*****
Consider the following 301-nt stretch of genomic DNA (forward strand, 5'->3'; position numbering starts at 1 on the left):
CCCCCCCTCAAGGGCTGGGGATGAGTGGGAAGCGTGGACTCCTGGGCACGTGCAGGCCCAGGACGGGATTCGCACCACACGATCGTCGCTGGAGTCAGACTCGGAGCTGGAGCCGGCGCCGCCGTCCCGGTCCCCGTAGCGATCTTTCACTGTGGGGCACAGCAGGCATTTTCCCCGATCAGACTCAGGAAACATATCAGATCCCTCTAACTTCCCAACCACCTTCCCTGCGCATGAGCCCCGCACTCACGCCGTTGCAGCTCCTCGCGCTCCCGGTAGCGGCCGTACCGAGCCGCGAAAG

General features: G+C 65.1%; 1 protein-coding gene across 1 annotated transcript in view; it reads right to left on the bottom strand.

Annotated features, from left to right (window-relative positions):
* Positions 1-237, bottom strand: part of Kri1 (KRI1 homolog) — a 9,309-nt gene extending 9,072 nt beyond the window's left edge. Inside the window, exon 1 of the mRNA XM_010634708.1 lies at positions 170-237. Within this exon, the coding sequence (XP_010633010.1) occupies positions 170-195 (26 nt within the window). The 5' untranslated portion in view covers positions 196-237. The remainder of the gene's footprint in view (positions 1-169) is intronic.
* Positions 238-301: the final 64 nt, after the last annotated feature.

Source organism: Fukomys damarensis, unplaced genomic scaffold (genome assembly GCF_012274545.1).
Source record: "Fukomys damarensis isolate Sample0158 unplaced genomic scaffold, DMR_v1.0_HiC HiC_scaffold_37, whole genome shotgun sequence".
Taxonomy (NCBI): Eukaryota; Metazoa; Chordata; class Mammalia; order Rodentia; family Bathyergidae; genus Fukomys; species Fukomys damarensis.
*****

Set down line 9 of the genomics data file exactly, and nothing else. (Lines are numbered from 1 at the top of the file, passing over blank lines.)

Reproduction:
Taxonomy (NCBI): Eukaryota; Metazoa; Chordata; class Mammalia; order Rodentia; family Bathyergidae; genus Fukomys; species Fukomys damarensis.